“Kelley Blue Book does favor dealers,” he says. “Dealers are actually using the Blue Book to set values. Edmunds probably favors the dealers as well, though likely less than Kelley.”

But even Gentile’s comments need to be viewed as possibly tainted by bias.

Consumer Reports offers its own car-pricing service. For $10, buyers can get a report on the value of a single used vehicle, or for $24, three months of unlimited access to the service.

Gentile argues that because Consumer Union doesn’t take advertising, its information is unbiased.

Regardless of which site consumers use, there are differences in what information the sites will ask for in determining vehicle values.

For example, the information at

CarsDirect.com asks for some specific information on condition, options and mileage to appraise the vehicle’s wholesale price — what you might get in trade — but asks for no such information on another part of its site that gives values for trade-in, private party or retail transactions.

If you’re researching a 1999 Toyota Camry LE, Edmunds will ask about the color of the car and assign a positive or negative price to that one item. On the same car, Kelley lists 17 options beyond standard equipment that could affect value, compared to 14 at Edmunds and four at CarsDirect.

When the sites ask for the condition of the vehicle you’re researching, categories also differ. Edmunds has five categories, while Kelley and CarsDirect have four. And the definitions of what constitutes “poor,” “fair,” “average,” “clean” or “excellent” vary from site to site.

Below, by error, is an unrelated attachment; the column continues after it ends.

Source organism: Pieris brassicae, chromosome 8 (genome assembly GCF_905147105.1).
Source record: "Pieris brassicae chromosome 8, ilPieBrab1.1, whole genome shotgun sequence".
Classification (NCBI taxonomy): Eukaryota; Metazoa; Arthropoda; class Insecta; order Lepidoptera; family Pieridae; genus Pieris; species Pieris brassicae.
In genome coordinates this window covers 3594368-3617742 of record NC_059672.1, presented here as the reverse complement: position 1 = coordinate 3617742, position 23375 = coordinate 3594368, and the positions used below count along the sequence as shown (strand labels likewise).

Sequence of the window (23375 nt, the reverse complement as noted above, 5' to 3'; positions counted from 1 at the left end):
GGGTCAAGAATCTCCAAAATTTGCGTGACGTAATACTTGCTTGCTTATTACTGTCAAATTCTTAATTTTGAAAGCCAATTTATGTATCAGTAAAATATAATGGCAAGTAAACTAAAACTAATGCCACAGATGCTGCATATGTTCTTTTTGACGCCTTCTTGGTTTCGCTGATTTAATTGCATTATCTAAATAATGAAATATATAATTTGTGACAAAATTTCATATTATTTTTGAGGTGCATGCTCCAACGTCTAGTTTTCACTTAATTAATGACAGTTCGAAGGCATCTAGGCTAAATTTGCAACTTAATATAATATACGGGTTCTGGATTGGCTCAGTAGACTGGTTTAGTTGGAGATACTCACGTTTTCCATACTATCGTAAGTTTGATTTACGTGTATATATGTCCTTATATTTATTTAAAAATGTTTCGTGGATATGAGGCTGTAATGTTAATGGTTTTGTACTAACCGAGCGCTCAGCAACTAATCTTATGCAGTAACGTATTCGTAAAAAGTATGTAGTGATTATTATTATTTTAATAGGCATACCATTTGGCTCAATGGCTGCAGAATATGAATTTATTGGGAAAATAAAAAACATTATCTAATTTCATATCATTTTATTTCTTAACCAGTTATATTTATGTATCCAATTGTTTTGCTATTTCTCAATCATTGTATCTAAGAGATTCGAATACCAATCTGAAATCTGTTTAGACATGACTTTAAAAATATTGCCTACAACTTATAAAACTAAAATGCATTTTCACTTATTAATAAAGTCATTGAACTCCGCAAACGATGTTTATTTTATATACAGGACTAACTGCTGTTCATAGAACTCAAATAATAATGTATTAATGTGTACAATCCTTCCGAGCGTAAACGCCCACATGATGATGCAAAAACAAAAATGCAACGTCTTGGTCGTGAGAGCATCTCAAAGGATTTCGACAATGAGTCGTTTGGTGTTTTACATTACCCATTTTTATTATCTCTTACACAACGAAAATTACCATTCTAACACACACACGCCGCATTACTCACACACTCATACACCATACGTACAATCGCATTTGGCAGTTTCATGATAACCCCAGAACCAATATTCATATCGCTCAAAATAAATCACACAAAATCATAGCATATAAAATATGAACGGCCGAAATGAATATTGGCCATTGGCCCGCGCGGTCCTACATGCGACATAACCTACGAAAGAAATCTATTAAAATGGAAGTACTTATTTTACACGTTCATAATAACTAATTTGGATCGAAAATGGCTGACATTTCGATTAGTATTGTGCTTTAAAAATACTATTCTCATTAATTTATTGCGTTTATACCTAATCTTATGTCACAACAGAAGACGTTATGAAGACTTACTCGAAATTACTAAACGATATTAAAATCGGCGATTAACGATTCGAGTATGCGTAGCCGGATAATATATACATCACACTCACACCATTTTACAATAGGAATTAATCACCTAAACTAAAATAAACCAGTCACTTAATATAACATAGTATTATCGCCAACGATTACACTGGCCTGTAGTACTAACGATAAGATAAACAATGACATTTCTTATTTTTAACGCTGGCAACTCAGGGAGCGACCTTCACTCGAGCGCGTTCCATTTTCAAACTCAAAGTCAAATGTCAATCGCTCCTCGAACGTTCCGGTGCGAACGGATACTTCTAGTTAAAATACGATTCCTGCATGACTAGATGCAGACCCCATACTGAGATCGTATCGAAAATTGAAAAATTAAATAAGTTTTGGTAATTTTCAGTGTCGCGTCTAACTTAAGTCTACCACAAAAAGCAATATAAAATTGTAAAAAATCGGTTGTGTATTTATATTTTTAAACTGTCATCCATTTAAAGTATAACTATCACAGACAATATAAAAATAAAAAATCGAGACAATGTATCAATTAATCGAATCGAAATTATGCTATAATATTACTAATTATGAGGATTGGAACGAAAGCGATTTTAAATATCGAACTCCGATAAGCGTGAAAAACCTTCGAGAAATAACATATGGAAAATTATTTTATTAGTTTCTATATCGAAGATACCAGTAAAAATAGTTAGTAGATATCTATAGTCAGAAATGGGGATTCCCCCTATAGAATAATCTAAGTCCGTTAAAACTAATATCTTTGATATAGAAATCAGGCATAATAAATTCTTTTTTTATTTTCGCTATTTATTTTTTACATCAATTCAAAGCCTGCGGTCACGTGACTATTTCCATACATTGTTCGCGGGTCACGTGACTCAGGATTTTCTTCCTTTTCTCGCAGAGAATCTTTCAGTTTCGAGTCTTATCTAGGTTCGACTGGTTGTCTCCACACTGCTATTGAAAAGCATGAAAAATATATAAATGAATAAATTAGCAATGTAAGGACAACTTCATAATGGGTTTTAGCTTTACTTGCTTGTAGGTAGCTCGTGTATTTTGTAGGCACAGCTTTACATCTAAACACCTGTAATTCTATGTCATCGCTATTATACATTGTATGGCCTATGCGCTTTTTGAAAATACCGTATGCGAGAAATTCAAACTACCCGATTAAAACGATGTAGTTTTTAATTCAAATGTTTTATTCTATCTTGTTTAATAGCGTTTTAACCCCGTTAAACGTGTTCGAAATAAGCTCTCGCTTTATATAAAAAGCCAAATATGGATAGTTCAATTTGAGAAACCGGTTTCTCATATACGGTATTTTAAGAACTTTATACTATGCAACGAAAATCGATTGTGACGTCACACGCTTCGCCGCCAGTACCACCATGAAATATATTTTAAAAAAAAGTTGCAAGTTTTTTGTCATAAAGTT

So what’s a car shopper to do?

Information is still power, but in this case it also should be tempered with another bromide — if it seems too good to be true, then it probably isn’t true.

Disappointment is likely if a shopper holds out for only the highest trade value and only the lowest retail price. Also, no two used cars are alike.

Another thing to keep in mind is that on newer vehicles the various sites were closer together in establishing values. That could be because newer vehicles coming off lease contracts have more stable values that can be more easily determined.

Although Rosten defends Edmunds’ prices as the most accurate out there — as does Kelley and CarsDirect — he says, “You’re never going to be 100 percent accurate.”

Consumer Union’s Gentile agrees: “There are a lot of things that go into a used car’s value, including regional differences, supply and demand and what’s happening in the new car market.

“At the end of the day, a used car is only worth what you’re able to command for it.”

So check as many sources as possible to define a range, and work within that.

Three examples of how car-pricing Web sites compare *

1989 Toyota Camry LE

Four-cylinder, automatic transmission, AM-FM cassette, moonroof, anti-theft system, keyless entry, anti-lock brakes, 80,000 miles, average/fair condition.





Trade-in: $4,496 $3,705 $6,168
Private sale: $5,524 $5,485 $7,050
Dealer retail: $6,702 $8,575 $8,825

2002 Ford Explorer XLT

Four-door two-wheel-drive, V6, automatic transmission, AM-FM cassette, leather, 50,000 miles, average/fair condition.





Trade-in: $8,293 $8,870 $12,031
Private sale: $9,211 $10,745 $13,750
Dealer retail: $10,774 $15,040 $16,375

2003 BMW 325i

Six-cylinder, automatic transmission, Harmon-Kardon AM-FM/CD, leather interior, power driver seat with memory, moonroof, navigation system, 30,000 miles, excellent/outstanding condition.





Trade-in: $22,324 $22,450 $21,459
Private sale: $23,694 $25,595 $24,525
Dealer Retail: $26,502 $28,950 $28,275

* These were the prices posted on the Web sites on Dec. 2, 2005

** The CarsDirect.com prices came from the site’s used-car prices link and not the trade-in appraisal link, which doesn’t give private sale or retail pricing.

Terry Jackson is the author of six automotive books and has been writing about cars for 25 years. He is the former editor in chief of AMI Auto World Magazine.